Dr. Adeyelu Olusola, has filed a lawsuit against the Nigerian Medical Association ( NMA ) and Nigerian Medical and Dental Council of Nigeria (NMDCN) before a Federal High Court Abuja over imposition of charges and fees on medical practitioners in Nigeria.
Olusola is also seeking an order of the court declaring the NMA as voluntary and that he has the right to resign his membership from the association and still practice his profession as a medical doctor.
In a suit marked: FHC/ABJ/CS/1094/2020 filed on his behalf by his lawyer, Tope Temokun before Justice Donatus Okorowo, had sued NMA and NMDCN as 1st and 2nd defendants respectively.
The case which was scheduled for Wednesday could not hold when the presiding judge, Justice Okorowo announced the adjournment of all other cases in the cause list after he came back from a short break and that he would not be able to preside over them.
Olusola had on April 24, 2019 resigned his membership of the NMA following the outrageous charges and fees the association imposed on him and other members end collected through NMDCN which serve as a regulatory body.
In an affidavit in support of the suit, Adeyelu said he did not at any point in time in the course of his practice of the profession indicated interest of becoming a member of NMA.
The suit read, “Upon my induction into the medical profession in 2005 and the taking of the Hippocratic Oath, I met it as the practice that although the 2nd defendant is a voluntary association; it has been operating in a manner that portrays it as a mandatory association for the medical practitioners in Nigeria.
“It is commonplace that every medical practitioner should be conscripted through the payment of an annual practicing fee to the 1st defendant, which money is legislated to be subject to sharing formula of 30 to 70 per cent between the 1st defendant and the 2nd defendant,.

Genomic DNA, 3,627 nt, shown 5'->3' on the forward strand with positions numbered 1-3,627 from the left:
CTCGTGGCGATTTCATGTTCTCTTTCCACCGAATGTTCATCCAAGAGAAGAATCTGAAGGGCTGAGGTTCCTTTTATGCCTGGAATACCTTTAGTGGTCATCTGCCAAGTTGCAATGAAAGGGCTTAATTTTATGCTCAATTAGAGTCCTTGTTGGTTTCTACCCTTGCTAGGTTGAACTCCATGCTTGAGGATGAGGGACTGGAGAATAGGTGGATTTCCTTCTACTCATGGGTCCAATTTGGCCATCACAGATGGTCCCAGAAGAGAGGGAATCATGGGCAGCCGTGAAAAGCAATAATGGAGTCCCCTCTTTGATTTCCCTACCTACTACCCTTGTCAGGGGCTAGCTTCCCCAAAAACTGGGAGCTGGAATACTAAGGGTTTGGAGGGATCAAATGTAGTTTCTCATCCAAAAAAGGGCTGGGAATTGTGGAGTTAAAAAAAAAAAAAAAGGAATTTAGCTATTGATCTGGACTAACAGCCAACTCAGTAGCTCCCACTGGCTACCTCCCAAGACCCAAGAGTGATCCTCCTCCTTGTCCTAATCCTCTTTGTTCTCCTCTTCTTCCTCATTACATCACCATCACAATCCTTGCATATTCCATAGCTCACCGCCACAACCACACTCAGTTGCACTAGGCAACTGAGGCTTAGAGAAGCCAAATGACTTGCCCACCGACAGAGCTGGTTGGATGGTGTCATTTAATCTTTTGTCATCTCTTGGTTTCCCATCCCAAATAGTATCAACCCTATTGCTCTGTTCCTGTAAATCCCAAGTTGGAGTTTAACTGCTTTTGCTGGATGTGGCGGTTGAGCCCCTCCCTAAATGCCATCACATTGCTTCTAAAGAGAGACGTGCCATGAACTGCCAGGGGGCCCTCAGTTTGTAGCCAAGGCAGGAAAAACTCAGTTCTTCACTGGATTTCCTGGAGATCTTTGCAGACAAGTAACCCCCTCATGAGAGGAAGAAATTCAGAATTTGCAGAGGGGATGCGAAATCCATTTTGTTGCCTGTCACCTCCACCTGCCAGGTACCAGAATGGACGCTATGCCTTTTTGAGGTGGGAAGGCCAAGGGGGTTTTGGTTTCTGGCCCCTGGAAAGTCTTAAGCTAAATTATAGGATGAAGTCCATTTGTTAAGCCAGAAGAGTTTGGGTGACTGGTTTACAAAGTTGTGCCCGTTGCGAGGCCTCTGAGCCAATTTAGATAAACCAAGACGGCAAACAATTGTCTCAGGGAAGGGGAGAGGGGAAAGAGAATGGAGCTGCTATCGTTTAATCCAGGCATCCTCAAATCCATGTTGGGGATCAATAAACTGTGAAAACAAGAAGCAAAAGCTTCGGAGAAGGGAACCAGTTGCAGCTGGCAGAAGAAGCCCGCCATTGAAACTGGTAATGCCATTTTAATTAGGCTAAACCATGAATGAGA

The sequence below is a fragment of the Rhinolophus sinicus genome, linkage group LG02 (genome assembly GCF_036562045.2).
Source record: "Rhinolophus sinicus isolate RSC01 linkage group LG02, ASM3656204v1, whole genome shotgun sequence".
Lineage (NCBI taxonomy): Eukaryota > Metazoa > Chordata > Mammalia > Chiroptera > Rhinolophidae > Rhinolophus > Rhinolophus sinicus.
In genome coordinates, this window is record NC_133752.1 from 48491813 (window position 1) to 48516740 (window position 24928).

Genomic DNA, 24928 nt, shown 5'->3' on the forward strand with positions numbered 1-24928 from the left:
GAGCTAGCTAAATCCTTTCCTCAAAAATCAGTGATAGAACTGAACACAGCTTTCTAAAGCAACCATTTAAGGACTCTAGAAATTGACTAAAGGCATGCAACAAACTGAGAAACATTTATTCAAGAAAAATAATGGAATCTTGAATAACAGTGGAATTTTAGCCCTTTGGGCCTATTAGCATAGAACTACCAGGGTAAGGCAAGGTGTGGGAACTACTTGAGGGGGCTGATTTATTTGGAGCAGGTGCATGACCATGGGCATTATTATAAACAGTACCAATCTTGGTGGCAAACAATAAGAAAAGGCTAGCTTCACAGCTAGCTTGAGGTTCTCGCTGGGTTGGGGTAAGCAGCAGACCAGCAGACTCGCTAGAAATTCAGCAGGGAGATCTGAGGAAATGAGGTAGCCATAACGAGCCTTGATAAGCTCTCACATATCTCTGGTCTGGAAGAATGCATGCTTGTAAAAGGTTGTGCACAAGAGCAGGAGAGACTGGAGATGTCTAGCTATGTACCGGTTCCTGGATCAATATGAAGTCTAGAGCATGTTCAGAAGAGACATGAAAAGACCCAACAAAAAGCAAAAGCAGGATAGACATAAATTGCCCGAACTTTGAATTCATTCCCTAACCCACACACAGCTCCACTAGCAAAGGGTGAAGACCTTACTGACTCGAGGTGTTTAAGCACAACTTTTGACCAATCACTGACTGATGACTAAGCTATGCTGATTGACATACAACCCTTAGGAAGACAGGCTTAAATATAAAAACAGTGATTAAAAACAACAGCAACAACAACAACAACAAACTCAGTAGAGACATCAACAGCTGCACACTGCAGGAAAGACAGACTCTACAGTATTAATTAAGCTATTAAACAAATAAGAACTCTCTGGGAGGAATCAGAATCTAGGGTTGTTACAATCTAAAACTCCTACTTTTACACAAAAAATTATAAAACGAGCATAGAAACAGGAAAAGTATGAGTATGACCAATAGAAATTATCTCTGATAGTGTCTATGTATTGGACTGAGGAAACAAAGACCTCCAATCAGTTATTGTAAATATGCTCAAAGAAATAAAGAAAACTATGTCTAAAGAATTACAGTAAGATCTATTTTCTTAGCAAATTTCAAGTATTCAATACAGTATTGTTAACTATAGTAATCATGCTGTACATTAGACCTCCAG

He, therefore, sought the court’s determination on the following questions: “What is the true meaning, the true purport and the true intendment of the provision of Section 40 of the Constitution of the Federal Republic of Nigeria, 1999 (as amended).
“Whether based on the facts and circumstances of this case, the provisions of Section 14(4) of the Medical and Dental Practitioners Act Cap M8, Laws of Federation of Nigeria, 2004, by practical application and/or implication, do not rob the plaintiff of his right to freedom of association.
”Such freedom is inconsistent with Section 40 of the Constitution of the Federal Republic of Nigeria, 1999 (as amended) and to the extent of such inconsistency, therefore, unconstitutional, null and void.
Adeyelu, therefore, sought “an order of perpetual injunction restraining the 2nd defendant henceforth from further imposing on the plaintiff its membership and/or its membership obligations and/or its subscription and/or its building levies or other levies, either directly or through the 1st defendant.
“An order of perpetual injunction restraining the 1st defendant from further subjecting the plaintiff to the 2nd defendant’s membership and/or mandatory payment of the 2nd defendant’s association subscription and/or the 2nd defendant’s building levies or other levies before recognising or according to the plaintiff his rights and privileges as a medical practitioner in Nigeria.
Other reliefs sought include; order of perpetual injunction restraining the 1st defendant from further remitting to the 2nd defendant 70% of the plaintiff’s mandatory annual practicing fees having ceased to be a member of the 2nd defendant.
“An order of mandatory injunction directing and/or mandating the 1st defendant to henceforth, within one month of the payment of the plaintiff’s annual practicing fees, remit 70 per cent of the plaintiff’s mandatory annual practising fees to the plaintiff having ceased to be a member of the 2nd defendant.”
Justice Okorowo therefore adjourned the matter to November 10, 2021 for hearing.